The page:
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nz317Responding to a rather lengthy and rambling post I wrote over at his blog, Bogost has a terrific post up on the relationship of his research and thought to object-oriented ontology. Ian writes:

As a former Lacanian psychoanalyst familiar with cultural studies, Levi makes the following primary observation in his comment:

My sense is that “cultural studies” has been far too dominated by what I generically refer to as “semiotic” approaches. That is, we get a lot of emphasis on interpretation and analysis of signs and cultural phenomena, and the rest falls by the wayside.

This seems generally right to me, given an important provision. There are humanists who consider the materiality of creativity, but when they do so they usually do it from an historical perspective (e.g., the history of the book, itself a rare and possibly ostracised practice in literary scholarship), or from a Marxist perspective (i.e., with respect to the human experience of the material production of artifacts and systems). In both of these cases, the primary—perhaps the only—reason to consider the material underpinnings of human creativity is to understand or explain the human phenomena of creation and interpretation. Clearly there has been a conflation of realism and materialism in cultural studies for decades now, such that it’s very easy to do the latter without the former.

In Unit Operations, I was focused on comparative criticism, particularly criticism that would be able to treat very different sorts of media, like literature and videogames, in tandem. As someone with experience both experiencing and creating computational work, it was always clear to me that the material underpinnings of such systems were both important for anyone who wants to understand them with any depth, and yet also frequently ignored. For example, one topic I discuss in Unit Operations is the relationship between the shared hardware of different videogames, and how such relations cannot be sufficiently explained through cultural theoretical notions like intertextuality or the anxiety of influence. This is an approach that would come back as a primary method in my work with Nick Montfort on platform studies, discussed below.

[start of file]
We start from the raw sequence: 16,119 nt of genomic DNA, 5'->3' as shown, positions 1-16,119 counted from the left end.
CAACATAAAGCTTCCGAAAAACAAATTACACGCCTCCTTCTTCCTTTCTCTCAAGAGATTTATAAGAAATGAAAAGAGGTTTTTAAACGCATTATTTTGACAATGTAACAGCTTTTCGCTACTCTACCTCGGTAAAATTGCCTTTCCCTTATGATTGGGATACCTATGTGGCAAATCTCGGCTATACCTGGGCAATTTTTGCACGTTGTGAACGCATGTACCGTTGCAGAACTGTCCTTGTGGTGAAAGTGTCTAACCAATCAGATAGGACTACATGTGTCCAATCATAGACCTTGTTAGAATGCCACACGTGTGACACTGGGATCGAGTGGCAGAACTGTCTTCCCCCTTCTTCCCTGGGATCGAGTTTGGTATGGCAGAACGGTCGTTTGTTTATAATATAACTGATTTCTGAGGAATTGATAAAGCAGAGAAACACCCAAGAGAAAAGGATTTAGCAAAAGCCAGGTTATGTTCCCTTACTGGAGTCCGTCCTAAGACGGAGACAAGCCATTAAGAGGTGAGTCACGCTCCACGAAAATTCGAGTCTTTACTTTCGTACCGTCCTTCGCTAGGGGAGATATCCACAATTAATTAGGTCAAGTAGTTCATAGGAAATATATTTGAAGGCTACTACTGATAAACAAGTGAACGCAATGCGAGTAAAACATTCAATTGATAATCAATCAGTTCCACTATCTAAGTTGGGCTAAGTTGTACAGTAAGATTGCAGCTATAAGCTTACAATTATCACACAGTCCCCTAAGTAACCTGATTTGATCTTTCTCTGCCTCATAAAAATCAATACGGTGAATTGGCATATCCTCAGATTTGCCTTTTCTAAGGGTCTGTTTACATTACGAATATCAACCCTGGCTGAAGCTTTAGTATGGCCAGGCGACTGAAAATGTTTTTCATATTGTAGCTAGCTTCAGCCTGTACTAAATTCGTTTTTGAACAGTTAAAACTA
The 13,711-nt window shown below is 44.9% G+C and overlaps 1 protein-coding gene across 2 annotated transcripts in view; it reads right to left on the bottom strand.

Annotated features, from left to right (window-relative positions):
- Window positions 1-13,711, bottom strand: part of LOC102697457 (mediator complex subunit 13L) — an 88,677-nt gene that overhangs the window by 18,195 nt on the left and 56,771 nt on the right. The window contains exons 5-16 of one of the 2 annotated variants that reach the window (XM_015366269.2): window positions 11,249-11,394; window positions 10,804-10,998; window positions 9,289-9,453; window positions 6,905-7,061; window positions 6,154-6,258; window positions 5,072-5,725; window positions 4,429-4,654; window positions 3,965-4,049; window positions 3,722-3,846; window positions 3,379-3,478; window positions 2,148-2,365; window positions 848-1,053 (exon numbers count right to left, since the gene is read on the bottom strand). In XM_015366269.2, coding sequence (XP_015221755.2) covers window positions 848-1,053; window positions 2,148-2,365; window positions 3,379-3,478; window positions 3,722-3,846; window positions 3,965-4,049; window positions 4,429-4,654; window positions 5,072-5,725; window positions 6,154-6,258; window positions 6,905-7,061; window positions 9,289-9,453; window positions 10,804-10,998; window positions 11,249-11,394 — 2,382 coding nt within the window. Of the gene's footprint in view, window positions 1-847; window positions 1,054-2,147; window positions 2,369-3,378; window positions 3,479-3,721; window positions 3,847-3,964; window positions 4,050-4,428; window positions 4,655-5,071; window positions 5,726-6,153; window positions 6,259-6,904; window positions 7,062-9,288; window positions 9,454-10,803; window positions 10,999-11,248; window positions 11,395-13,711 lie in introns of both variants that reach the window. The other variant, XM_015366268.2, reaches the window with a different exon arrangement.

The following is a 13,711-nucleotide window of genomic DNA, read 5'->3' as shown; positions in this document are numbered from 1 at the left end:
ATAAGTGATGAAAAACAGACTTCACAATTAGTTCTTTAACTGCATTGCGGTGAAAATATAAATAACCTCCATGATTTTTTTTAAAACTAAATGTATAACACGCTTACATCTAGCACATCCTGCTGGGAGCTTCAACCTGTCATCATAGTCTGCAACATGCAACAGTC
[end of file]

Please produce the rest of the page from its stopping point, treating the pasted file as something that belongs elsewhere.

Read the rest of the post as it is really rich. Like the famous scene from When Harry Met Sally, yet without faking it, I cannot but say “yes! yes! yes!” in response to Bogost’s post.

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285321130_2c4c7d3ebb_mI have really enjoyed the appearance of media and technology studies folk, psychologists, sociologists, ecologists, critical animal studies theorists, anthropologists, rhetoricians, and all the rest as discussions surrounding Speculative Realism and Object-Oriented Ontology have intensified online in the last few months. I think this suggests that there is something highly productive in Object-Oriented approaches for these other lines of inquiry. Given that I think one of the roles of philosophy is to think the present or to provide conceptual tools that help us to better think the present and comprehend our time, I find this to be a heartening sign. Responding to remarks I made in another post, Scu of the blog criticalanimalstudies writes:

It seems to me this rejection of anthropocentrism is also the starting point for critical animal studies (And I should add I find Bryant’s formulation elegant. Philosophy can always use more elegant formulations.), even if (most) CAS heads in some very different directions than (most) SR after this rejection of anthropocentric ontology. I think one of the ways to understand this difference is by examining another common opposition that Bryant posits for SR: